We’re told it was about noon. Do you remember last Sunday’s encounter between Jesus and his visitor, Nicodemus? It was night time then. Today’s story happens in broad daylight. Jesus isn’t hiding this meeting with an outsider like Nicodemus did. Such a meeting would have caused great scandal among the Jews. (cf Jn 8.48 they accuse Jesus of being a Samaritan and having a demon). It sure shook his disciples!
So a focus of this story is Jesus’s ministry among people considered to be “outsiders.” Jesus does some extraordinary border-crossing in this story. For a start, he enters Samaria, then he starts a conversation with an unaccompanied Samaritan woman, and finally, he even accepts two days’ hospitality from the Samaritan community. None of this was thinkable in decent Jewish society.
Jesus asks this woman for water. In today’s Psalm 95, it’s God who provides life-giving water. In today’s story, this ‘heretic’ woman gives water to Jesus. Later, she will take the water of life – the good news of Jesus – to her village. By this stage in the gospel, her only equals as witnesses to Jesus are John the Baptist and Mary.
And another extraordinary thing; Jesus and this woman have a serious theological discussion. She knows her traditions. She’s waiting for the coming Messiah. In the synagogues, men and women sat separately. Here at the well, Jesus and this woman sit and speak together about the things of God. These are big changes.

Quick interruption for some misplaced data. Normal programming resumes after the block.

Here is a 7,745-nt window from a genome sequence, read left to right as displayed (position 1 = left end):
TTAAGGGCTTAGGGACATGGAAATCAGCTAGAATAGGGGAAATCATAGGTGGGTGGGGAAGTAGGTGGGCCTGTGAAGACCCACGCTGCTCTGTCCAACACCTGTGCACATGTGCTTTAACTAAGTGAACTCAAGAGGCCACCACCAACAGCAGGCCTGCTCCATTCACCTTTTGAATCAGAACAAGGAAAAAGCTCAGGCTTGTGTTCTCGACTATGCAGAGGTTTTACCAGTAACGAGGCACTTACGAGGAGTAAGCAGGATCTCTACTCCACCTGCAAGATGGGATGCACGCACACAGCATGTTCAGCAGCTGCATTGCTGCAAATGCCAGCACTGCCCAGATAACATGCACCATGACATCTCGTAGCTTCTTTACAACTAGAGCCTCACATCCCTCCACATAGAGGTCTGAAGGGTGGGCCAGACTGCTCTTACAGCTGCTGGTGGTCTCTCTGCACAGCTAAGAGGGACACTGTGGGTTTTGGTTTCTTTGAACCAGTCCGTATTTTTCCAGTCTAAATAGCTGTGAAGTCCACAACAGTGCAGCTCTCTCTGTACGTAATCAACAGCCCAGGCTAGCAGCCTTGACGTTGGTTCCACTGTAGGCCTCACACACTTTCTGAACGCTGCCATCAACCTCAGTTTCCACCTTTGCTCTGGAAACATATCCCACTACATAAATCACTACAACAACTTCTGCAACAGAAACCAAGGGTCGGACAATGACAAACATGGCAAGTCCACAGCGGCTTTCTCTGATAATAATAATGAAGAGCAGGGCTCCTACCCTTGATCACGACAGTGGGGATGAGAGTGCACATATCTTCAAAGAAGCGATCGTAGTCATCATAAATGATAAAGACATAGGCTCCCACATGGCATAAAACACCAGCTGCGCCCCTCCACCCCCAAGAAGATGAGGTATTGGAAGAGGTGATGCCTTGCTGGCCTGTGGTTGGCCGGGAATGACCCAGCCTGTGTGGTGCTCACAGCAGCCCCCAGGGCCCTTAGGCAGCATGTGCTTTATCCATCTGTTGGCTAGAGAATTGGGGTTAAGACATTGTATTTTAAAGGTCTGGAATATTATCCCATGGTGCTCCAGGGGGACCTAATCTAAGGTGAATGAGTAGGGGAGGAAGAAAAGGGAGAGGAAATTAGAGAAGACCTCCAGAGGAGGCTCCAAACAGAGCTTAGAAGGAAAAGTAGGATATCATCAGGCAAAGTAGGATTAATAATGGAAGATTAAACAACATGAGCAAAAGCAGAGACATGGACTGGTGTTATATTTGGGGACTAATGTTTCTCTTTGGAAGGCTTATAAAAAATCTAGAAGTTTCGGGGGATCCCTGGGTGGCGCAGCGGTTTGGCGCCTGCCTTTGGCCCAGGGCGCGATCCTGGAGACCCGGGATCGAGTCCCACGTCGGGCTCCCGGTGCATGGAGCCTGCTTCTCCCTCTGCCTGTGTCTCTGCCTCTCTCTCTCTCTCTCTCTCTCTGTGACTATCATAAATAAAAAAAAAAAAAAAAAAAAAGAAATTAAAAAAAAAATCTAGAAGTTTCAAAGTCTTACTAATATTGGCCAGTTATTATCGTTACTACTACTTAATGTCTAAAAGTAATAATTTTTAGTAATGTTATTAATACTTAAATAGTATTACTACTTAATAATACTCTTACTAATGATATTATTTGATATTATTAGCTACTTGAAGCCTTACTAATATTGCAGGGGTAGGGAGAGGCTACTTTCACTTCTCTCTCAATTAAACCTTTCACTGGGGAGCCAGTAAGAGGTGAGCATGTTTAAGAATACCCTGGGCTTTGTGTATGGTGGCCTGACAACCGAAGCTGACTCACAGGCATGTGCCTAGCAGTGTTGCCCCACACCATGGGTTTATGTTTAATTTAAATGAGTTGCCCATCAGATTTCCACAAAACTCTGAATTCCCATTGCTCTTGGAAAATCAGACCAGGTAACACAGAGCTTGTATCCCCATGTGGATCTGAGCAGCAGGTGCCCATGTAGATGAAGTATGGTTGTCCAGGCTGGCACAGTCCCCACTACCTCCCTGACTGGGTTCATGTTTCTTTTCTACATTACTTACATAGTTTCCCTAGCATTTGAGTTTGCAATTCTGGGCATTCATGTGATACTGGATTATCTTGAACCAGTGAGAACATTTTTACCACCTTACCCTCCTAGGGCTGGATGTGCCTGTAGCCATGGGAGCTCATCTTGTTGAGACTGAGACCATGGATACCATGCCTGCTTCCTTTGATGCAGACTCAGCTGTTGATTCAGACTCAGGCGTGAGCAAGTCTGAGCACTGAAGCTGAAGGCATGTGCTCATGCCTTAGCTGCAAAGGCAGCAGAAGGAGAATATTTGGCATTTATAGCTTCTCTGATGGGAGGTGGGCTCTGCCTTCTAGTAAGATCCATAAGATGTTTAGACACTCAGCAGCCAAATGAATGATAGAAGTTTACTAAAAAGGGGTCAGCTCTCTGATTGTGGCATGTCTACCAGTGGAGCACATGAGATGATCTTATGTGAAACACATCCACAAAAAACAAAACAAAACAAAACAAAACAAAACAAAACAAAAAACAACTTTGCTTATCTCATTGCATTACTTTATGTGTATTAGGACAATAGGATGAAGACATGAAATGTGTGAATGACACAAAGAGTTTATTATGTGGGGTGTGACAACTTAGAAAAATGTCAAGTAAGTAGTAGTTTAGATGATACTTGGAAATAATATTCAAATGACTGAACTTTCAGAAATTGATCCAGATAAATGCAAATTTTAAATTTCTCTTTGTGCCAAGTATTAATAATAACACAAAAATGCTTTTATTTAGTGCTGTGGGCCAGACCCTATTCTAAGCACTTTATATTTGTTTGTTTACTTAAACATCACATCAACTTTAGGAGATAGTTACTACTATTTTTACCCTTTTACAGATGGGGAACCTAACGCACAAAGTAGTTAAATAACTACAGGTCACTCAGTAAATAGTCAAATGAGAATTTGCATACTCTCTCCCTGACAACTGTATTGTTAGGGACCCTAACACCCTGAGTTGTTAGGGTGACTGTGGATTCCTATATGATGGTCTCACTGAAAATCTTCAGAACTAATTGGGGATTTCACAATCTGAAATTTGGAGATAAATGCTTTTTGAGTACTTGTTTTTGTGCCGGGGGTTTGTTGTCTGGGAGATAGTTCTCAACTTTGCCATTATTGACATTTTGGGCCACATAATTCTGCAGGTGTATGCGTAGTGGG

And as a theologian, she’s no slouch. She misunderstands Jesus at first. But that’s no surprise. Pretty well everyone in John’s gospel looks rather silly when they first do theology with Jesus. This woman makes much faster progress than most. She moves from scornful sounding doubt:
12 Are you greater than our ancestor Jacob, who gave us the well, and with his sons and his flocks drank from it?”
to a partial understanding, but still feisty:
19 The woman said to him, “Sir, I see that you are a prophet. 20 Our ancestors worshipped on this mountain, but you say that the place where people must worship is in Jerusalem.”
and on towards the truth
25 The woman said to him, “I know that Messiah is coming” (who is called Christ). “When he comes, he will proclaim all things to us.”